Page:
RBAC and Entity Scoping: A Perfect Match

user deployment insights

Entity scoping is not Role-Based Access Control (RBAC).

Some may disagree with this, but it sets the stage for me to start off with this: RBAC differs from access control lists (ACLs) used in traditional discretionary access-control systems, in that RBAC systems assign permissions to specific operations with meaning in the organization, rather than to low-level data objects.

With this in mind, we are going to talk about entity scoping which is precisely aimed at setting security around low-level data objects. The basic premise here is that RBAC gives you access to a set of functionality, and Entity Scoping is what determines what objects you can perform those actions against. When used together, these two tools provide a powerful yet highly configurable security posture.

Results of Scoping

Entity Scoping is accomplished through the use of entity filters. These can be used to limit what objects an individual or group has access to. An easy example is that you only want Tier I Analysts to be able to see basic workstation machines, so you use entity filters to remove any server-class machines from their views.

entity scoping
Without entity scoping, we can see all objects within Remote Support.

In this example we can see that they have access to server entity types, so we are going to create a new filter, and remove their access to entities with those properties.

Configure entity filters
We can configure entity filters, which define your scopes, from within the admin settings pane.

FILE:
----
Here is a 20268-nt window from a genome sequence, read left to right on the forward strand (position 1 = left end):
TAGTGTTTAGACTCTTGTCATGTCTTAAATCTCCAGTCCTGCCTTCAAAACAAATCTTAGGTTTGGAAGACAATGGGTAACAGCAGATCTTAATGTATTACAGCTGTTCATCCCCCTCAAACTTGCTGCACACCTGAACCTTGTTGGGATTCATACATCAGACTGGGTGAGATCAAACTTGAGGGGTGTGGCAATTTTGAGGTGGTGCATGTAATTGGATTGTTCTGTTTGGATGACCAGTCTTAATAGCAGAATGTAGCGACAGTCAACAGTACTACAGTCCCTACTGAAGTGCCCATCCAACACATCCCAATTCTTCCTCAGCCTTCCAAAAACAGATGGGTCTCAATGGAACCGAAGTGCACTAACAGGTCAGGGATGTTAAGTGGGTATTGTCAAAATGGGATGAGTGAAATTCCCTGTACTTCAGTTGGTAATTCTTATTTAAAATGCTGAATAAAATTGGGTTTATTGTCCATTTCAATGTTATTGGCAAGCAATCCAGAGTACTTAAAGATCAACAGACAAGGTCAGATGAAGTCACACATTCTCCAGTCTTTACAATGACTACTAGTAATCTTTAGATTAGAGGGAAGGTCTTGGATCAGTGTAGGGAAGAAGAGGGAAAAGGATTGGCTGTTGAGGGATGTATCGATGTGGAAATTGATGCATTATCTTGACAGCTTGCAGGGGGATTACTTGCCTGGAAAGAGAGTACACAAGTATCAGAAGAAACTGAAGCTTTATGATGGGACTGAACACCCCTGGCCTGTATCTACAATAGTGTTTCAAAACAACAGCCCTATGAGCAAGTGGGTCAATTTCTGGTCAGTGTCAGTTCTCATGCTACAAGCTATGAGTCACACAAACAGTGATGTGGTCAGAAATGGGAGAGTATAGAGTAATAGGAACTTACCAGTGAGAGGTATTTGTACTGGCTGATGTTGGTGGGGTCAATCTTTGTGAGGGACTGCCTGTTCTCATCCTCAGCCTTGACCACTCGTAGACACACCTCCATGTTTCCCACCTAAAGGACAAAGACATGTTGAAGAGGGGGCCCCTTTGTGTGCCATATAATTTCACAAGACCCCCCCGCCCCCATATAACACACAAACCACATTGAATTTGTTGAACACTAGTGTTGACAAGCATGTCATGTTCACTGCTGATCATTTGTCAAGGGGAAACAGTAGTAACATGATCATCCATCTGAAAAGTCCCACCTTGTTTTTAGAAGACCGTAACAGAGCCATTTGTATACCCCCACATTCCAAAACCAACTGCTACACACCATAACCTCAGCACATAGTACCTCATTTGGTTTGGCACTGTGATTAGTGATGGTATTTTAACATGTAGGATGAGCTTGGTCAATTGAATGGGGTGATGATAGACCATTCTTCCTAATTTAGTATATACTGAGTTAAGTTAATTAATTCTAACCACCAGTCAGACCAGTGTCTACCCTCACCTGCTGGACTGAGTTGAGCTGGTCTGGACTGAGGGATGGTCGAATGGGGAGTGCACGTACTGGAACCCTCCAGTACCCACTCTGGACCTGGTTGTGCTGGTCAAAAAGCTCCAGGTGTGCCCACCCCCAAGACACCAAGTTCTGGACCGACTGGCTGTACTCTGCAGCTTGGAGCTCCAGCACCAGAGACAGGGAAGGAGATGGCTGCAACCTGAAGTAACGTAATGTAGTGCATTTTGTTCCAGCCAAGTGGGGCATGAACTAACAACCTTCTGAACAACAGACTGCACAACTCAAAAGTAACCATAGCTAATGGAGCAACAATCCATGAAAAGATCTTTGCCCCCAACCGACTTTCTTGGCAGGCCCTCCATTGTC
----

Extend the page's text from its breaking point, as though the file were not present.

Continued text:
Once we access the Entity Filters settings, we can create a new entity filter. In this scenario, we will create a filter for the Device entity type.

Create entity fliter
You can define entity filters for all displayed entities.

Now we are going to set a new filter and assign it to Users. This will apply the filter to all users that access Remote Support. Beware though, if you have a scenario where you want some people to see something and others not, entity filters currently stack. If we set this filter on Users then all users will lose access to any device that does not have ‘Server’ in the devices operating system name.

Filter example
In this example, we are going to filter out all servers for basic users.

Now that we’ve configured a filter, when we reload the Devices list, we can only see devices that match our settings.

Example showing only Windows NT Workstation operating system based devices.

We can do the same thing with all of the available entity types. In the example below, we configure a new entity filter for the User objects, and this one filters them down to showing only users that contain ‘test’ in the UserName.

Entity filter 2
Example of filtering users based on certain username elements.

Once we save the filter and refresh our page we are only able to see User entities that contain ‘test’ in the UserName as in the example below.

Example of the results from filtering on username values.

Utilizing these filters will allow you to apply granular access control to entities within Remote Support, and when you apply Role-Based Access Controls on top of the Entity Filters you have a very strong but flexible security configuration.

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